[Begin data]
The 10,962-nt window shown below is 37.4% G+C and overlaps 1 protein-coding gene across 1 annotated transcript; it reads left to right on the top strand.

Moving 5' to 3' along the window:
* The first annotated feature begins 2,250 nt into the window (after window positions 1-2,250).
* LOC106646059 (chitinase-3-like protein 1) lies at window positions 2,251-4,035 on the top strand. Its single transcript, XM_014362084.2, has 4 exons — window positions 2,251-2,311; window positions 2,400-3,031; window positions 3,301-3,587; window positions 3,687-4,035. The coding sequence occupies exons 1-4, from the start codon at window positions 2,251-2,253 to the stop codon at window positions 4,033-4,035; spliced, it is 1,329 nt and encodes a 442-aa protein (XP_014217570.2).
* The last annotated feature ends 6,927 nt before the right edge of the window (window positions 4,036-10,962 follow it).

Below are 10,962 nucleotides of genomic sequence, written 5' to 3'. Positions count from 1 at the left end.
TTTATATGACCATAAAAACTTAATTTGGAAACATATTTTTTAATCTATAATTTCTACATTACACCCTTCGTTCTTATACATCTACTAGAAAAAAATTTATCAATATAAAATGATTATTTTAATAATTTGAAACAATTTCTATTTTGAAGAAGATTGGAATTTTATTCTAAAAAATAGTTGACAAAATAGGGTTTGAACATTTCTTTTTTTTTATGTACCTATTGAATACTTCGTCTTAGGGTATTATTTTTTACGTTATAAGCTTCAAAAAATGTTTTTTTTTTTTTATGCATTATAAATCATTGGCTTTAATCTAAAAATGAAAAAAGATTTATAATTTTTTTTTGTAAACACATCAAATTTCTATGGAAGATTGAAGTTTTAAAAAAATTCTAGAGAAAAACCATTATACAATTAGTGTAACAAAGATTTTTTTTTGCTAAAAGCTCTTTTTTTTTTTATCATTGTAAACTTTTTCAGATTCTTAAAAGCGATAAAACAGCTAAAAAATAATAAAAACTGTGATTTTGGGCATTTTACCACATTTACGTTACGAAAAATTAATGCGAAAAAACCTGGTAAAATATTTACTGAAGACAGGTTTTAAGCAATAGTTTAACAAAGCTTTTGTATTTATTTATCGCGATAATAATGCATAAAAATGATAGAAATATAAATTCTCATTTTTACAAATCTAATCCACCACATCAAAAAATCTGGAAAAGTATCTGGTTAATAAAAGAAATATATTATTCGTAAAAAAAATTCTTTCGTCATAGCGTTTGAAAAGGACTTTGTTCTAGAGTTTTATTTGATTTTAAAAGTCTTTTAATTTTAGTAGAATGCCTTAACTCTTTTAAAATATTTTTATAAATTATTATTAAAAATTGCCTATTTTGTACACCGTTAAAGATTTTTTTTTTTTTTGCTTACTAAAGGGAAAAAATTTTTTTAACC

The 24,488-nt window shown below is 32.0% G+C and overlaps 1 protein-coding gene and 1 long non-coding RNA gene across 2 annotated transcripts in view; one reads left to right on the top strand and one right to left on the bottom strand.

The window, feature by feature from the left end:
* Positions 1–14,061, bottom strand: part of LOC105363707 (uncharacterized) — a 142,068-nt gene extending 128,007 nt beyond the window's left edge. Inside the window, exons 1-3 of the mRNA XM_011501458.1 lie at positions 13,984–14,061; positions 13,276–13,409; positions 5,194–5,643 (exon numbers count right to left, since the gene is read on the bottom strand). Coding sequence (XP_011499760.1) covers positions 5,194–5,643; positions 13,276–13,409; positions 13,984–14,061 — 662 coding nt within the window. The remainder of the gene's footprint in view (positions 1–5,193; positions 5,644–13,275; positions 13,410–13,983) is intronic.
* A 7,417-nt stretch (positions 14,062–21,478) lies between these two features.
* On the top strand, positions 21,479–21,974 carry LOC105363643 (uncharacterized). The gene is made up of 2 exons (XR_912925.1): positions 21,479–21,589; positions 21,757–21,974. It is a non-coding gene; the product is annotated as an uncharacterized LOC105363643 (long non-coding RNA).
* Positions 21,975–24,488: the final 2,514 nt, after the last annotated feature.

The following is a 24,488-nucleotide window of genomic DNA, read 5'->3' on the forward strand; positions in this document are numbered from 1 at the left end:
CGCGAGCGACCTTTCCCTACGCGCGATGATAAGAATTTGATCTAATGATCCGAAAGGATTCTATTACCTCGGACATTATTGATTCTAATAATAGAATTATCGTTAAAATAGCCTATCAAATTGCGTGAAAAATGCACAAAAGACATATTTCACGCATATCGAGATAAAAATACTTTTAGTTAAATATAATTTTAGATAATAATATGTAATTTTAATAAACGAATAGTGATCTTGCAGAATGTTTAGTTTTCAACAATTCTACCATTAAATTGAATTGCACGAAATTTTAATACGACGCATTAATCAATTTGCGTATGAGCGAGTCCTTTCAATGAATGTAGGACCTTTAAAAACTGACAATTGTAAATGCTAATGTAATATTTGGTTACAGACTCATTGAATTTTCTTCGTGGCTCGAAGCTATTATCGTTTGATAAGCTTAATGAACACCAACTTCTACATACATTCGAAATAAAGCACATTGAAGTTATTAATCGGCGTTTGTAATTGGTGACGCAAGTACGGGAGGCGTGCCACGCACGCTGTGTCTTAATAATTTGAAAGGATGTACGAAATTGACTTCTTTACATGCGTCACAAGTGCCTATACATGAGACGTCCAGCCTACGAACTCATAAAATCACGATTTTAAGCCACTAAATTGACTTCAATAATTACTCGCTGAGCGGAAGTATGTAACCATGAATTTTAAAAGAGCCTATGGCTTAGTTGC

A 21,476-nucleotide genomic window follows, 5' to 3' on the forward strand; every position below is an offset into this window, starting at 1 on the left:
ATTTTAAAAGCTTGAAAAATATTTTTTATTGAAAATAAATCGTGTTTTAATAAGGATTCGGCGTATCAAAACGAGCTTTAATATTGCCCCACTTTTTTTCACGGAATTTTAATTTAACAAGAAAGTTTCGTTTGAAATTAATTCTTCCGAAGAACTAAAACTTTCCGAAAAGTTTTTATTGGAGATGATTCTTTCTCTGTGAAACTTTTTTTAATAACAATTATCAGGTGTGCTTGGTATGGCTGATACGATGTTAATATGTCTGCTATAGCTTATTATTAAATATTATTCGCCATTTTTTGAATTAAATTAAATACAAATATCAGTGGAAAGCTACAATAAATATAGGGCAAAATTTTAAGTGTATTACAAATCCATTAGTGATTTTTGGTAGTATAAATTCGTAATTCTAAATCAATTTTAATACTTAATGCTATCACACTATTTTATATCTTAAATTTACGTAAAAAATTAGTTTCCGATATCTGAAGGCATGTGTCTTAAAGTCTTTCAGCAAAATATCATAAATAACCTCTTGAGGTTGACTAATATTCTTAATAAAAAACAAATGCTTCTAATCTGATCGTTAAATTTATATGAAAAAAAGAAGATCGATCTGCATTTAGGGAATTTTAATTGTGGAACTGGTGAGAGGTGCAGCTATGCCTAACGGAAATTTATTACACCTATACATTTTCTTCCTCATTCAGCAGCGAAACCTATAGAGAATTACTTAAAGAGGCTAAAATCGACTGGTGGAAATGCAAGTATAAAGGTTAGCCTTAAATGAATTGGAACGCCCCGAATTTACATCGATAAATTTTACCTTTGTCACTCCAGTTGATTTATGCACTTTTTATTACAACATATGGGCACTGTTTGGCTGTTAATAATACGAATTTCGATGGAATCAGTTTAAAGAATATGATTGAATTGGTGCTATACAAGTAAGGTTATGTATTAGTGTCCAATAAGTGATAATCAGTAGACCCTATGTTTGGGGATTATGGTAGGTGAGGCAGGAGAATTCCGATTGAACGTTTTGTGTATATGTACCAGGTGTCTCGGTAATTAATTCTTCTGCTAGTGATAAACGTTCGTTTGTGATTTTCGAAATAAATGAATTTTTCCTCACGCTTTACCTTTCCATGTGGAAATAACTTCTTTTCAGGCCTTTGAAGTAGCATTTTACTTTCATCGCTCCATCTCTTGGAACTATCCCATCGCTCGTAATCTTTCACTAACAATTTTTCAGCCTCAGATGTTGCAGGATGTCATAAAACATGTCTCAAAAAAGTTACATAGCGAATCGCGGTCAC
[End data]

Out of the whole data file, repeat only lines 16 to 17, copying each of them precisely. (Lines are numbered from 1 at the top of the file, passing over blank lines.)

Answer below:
A 21,476-nucleotide genomic window follows, 5' to 3' on the forward strand; every position below is an offset into this window, starting at 1 on the left:
ATTTTAAAAGCTTGAAAAATATTTTTTATTGAAAATAAATCGTGTTTTAATAAGGATTCGGCGTATCAAAACGAGCTTTAATATTGCCCCACTTTTTTTCACGGAATTTTAATTTAACAAGAAAGTTTCGTTTGAAATTAATTCTTCCGAAGAACTAAAACTTTCCGAAAAGTTTTTATTGGAGATGATTCTTTCTCTGTGAAACTTTTTTTAATAACAATTATCAGGTGTGCTTGGTATGGCTGATACGATGTTAATATGTCTGCTATAGCTTATTATTAAATATTATTCGCCATTTTTTGAATTAAATTAAATACAAATATCAGTGGAAAGCTACAATAAATATAGGGCAAAATTTTAAGTGTATTACAAATCCATTAGTGATTTTTGGTAGTATAAATTCGTAATTCTAAATCAATTTTAATACTTAATGCTATCACACTATTTTATATCTTAAATTTACGTAAAAAATTAGTTTCCGATATCTGAAGGCATGTGTCTTAAAGTCTTTCAGCAAAATATCATAAATAACCTCTTGAGGTTGACTAATATTCTTAATAAAAAACAAATGCTTCTAATCTGATCGTTAAATTTATATGAAAAAAAGAAGATCGATCTGCATTTAGGGAATTTTAATTGTGGAACTGGTGAGAGGTGCAGCTATGCCTAACGGAAATTTATTACACCTATACATTTTCTTCCTCATTCAGCAGCGAAACCTATAGAGAATTACTTAAAGAGGCTAAAATCGACTGGTGGAAATGCAAGTATAAAGGTTAGCCTTAAATGAATTGGAACGCCCCGAATTTACATCGATAAATTTTACCTTTGTCACTCCAGTTGATTTATGCACTTTTTATTACAACATATGGGCACTGTTTGGCTGTTAATAATACGAATTTCGATGGAATCAGTTTAAAGAATATGATTGAATTGGTGCTATACAAGTAAGGTTATGTATTAGTGTCCAATAAGTGATAATCAGTAGACCCTATGTTTGGGGATTATGGTAGGTGAGGCAGGAGAATTCCGATTGAACGTTTTGTGTATATGTACCAGGTGTCTCGGTAATTAATTCTTCTGCTAGTGATAAACGTTCGTTTGTGATTTTCGAAATAAATGAATTTTTCCTCACGCTTTACCTTTCCATGTGGAAATAACTTCTTTTCAGGCCTTTGAAGTAGCATTTTACTTTCATCGCTCCATCTCTTGGAACTATCCCATCGCTCGTAATCTTTCACTAACAATTTTTCAGCCTCAGATGTTGCAGGATGTCATAAAACATGTCTCAAAAAAGTTACATAGCGAATCGCGGTCAC